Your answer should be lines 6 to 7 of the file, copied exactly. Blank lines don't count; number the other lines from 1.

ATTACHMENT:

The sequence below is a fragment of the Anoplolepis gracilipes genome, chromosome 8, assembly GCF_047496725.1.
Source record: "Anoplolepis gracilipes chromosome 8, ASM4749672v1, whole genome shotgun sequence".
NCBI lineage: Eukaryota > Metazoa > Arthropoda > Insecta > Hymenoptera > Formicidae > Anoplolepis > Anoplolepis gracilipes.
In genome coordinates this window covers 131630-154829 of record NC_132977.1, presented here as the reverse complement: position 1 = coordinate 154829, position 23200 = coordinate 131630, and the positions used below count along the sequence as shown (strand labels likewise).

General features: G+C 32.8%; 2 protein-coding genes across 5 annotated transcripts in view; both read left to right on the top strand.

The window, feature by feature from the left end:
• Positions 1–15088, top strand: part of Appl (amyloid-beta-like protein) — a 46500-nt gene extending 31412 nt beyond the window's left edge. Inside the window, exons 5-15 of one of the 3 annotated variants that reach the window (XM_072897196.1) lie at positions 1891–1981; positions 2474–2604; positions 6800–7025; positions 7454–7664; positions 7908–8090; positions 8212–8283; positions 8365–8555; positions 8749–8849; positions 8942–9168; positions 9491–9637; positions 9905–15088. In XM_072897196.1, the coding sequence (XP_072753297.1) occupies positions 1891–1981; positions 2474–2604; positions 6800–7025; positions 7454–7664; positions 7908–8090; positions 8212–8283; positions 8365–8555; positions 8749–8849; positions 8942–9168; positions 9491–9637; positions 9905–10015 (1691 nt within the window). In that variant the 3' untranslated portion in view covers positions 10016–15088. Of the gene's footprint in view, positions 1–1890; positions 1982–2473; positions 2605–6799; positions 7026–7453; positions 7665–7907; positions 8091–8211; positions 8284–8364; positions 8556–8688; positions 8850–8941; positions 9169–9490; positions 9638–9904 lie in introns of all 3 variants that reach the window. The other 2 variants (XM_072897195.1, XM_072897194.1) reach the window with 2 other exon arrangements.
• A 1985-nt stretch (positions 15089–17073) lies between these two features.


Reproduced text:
The window, feature by feature from the left end:
• Positions 1–15088, top strand: part of Appl (amyloid-beta-like protein) — a 46500-nt gene extending 31412 nt beyond the window's left edge. Inside the window, exons 5-15 of one of the 3 annotated variants that reach the window (XM_072897196.1) lie at positions 1891–1981; positions 2474–2604; positions 6800–7025; positions 7454–7664; positions 7908–8090; positions 8212–8283; positions 8365–8555; positions 8749–8849; positions 8942–9168; positions 9491–9637; positions 9905–15088. In XM_072897196.1, the coding sequence (XP_072753297.1) occupies positions 1891–1981; positions 2474–2604; positions 6800–7025; positions 7454–7664; positions 7908–8090; positions 8212–8283; positions 8365–8555; positions 8749–8849; positions 8942–9168; positions 9491–9637; positions 9905–10015 (1691 nt within the window). In that variant the 3' untranslated portion in view covers positions 10016–15088. Of the gene's footprint in view, positions 1–1890; positions 1982–2473; positions 2605–6799; positions 7026–7453; positions 7665–7907; positions 8091–8211; positions 8284–8364; positions 8556–8688; positions 8850–8941; positions 9169–9490; positions 9638–9904 lie in introns of all 3 variants that reach the window. The other 2 variants (XM_072897195.1, XM_072897194.1) reach the window with 2 other exon arrangements.